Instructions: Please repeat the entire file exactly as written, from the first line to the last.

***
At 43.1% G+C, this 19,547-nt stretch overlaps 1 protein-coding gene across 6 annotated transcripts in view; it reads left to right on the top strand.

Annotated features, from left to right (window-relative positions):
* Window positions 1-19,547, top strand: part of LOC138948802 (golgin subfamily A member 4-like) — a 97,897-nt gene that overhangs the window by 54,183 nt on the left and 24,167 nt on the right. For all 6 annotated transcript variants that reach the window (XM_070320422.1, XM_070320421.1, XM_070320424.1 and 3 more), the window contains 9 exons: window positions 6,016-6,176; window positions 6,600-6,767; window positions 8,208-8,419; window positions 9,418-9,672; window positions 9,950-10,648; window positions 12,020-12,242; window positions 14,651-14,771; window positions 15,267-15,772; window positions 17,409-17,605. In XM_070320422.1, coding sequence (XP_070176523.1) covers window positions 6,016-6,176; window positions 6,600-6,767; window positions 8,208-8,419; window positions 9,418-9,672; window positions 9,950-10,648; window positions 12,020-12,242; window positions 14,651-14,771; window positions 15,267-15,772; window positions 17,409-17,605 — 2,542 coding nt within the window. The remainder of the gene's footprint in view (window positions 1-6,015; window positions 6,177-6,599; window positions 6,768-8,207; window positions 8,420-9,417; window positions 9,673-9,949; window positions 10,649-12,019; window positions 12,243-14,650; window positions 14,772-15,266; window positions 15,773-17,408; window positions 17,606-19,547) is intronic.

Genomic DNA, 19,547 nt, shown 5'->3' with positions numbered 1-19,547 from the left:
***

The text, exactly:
At 43.1% G+C, this 19,547-nt stretch overlaps 1 protein-coding gene across 6 annotated transcripts in view; it reads left to right on the top strand.

Annotated features, from left to right (window-relative positions):
* Window positions 1-19,547, top strand: part of LOC138948802 (golgin subfamily A member 4-like) — a 97,897-nt gene that overhangs the window by 54,183 nt on the left and 24,167 nt on the right. For all 6 annotated transcript variants that reach the window (XM_070320422.1, XM_070320421.1, XM_070320424.1 and 3 more), the window contains 9 exons: window positions 6,016-6,176; window positions 6,600-6,767; window positions 8,208-8,419; window positions 9,418-9,672; window positions 9,950-10,648; window positions 12,020-12,242; window positions 14,651-14,771; window positions 15,267-15,772; window positions 17,409-17,605. In XM_070320422.1, coding sequence (XP_070176523.1) covers window positions 6,016-6,176; window positions 6,600-6,767; window positions 8,208-8,419; window positions 9,418-9,672; window positions 9,950-10,648; window positions 12,020-12,242; window positions 14,651-14,771; window positions 15,267-15,772; window positions 17,409-17,605 — 2,542 coding nt within the window. The remainder of the gene's footprint in view (window positions 1-6,015; window positions 6,177-6,599; window positions 6,768-8,207; window positions 8,420-9,417; window positions 9,673-9,949; window positions 10,649-12,019; window positions 12,243-14,650; window positions 14,772-15,266; window positions 15,773-17,408; window positions 17,606-19,547) is intronic.

Genomic DNA, 19,547 nt, shown 5'->3' with positions numbered 1-19,547 from the left: